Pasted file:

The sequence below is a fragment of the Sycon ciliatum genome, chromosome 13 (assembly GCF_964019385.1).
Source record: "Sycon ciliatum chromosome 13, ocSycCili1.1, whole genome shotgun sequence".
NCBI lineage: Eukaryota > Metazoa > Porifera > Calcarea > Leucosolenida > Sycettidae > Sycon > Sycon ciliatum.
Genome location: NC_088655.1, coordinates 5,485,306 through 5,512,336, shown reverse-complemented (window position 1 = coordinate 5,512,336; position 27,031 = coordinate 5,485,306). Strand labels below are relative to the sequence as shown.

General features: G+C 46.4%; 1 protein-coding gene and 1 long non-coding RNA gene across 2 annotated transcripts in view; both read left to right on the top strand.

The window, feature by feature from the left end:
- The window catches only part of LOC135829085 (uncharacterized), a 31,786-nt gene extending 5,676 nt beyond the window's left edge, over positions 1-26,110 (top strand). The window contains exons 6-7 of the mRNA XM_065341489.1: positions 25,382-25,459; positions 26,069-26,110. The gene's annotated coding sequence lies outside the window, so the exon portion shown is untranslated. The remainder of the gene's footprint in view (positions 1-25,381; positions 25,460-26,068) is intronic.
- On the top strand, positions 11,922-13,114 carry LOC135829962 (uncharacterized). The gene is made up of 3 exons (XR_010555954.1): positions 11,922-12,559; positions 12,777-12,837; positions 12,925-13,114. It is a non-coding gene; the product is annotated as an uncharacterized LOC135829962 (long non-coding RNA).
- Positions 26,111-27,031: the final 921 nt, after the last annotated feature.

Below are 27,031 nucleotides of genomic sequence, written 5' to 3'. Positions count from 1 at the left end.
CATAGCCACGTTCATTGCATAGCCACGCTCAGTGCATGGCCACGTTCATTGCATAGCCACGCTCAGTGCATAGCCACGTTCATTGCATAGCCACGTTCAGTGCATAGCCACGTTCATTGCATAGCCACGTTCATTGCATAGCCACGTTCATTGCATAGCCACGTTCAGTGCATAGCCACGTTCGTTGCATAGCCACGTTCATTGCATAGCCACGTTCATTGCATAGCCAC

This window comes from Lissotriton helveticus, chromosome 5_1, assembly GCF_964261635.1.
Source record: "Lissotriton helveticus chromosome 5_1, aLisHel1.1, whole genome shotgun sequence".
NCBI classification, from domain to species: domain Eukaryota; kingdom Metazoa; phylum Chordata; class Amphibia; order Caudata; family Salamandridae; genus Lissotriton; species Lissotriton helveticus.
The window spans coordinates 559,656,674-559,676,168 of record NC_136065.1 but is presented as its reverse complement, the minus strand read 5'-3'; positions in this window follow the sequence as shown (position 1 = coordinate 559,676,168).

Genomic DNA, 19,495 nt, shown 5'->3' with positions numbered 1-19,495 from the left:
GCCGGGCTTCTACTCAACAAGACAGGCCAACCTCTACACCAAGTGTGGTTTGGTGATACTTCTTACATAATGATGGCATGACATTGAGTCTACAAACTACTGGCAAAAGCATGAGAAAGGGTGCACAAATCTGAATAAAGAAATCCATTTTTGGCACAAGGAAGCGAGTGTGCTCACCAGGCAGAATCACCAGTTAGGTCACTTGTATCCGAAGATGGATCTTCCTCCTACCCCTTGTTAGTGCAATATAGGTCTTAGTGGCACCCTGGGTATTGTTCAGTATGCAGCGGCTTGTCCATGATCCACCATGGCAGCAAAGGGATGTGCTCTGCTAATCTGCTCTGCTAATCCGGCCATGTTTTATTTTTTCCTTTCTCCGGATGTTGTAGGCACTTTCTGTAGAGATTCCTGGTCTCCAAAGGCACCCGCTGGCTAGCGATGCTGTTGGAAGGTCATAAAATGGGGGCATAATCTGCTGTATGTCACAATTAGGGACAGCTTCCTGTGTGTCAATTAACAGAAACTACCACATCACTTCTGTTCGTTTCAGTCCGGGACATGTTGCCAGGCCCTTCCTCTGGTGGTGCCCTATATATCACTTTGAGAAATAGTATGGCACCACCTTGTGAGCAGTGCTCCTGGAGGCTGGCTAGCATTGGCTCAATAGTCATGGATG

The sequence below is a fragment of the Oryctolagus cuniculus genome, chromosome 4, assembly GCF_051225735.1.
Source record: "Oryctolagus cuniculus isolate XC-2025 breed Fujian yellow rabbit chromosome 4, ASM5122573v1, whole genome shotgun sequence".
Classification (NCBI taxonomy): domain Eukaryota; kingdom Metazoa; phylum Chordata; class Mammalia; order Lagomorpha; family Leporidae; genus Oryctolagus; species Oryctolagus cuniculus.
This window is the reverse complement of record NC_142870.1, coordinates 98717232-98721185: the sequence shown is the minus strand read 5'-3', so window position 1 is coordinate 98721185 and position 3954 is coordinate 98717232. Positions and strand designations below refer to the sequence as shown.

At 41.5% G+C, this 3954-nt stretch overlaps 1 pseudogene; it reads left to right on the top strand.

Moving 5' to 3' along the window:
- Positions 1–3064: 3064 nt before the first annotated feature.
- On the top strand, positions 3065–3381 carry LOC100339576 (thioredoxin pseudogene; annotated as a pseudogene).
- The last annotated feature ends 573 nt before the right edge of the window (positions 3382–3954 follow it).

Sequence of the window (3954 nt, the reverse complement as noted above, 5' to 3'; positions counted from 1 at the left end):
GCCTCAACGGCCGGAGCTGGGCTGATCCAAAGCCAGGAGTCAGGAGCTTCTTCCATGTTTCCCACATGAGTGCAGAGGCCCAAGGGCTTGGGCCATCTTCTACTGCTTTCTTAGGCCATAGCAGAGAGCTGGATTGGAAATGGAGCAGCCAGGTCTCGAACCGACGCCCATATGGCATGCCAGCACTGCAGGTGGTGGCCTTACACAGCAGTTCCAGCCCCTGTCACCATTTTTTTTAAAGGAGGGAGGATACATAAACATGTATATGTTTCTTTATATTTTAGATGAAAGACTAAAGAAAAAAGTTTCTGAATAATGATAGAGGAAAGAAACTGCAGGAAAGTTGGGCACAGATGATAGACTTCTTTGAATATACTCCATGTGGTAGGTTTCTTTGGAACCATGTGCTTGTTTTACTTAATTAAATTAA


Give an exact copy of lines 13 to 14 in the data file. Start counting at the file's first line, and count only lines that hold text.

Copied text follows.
Source record: "Lissotriton helveticus chromosome 5_1, aLisHel1.1, whole genome shotgun sequence".
NCBI classification, from domain to species: domain Eukaryota; kingdom Metazoa; phylum Chordata; class Amphibia; order Caudata; family Salamandridae; genus Lissotriton; species Lissotriton helveticus.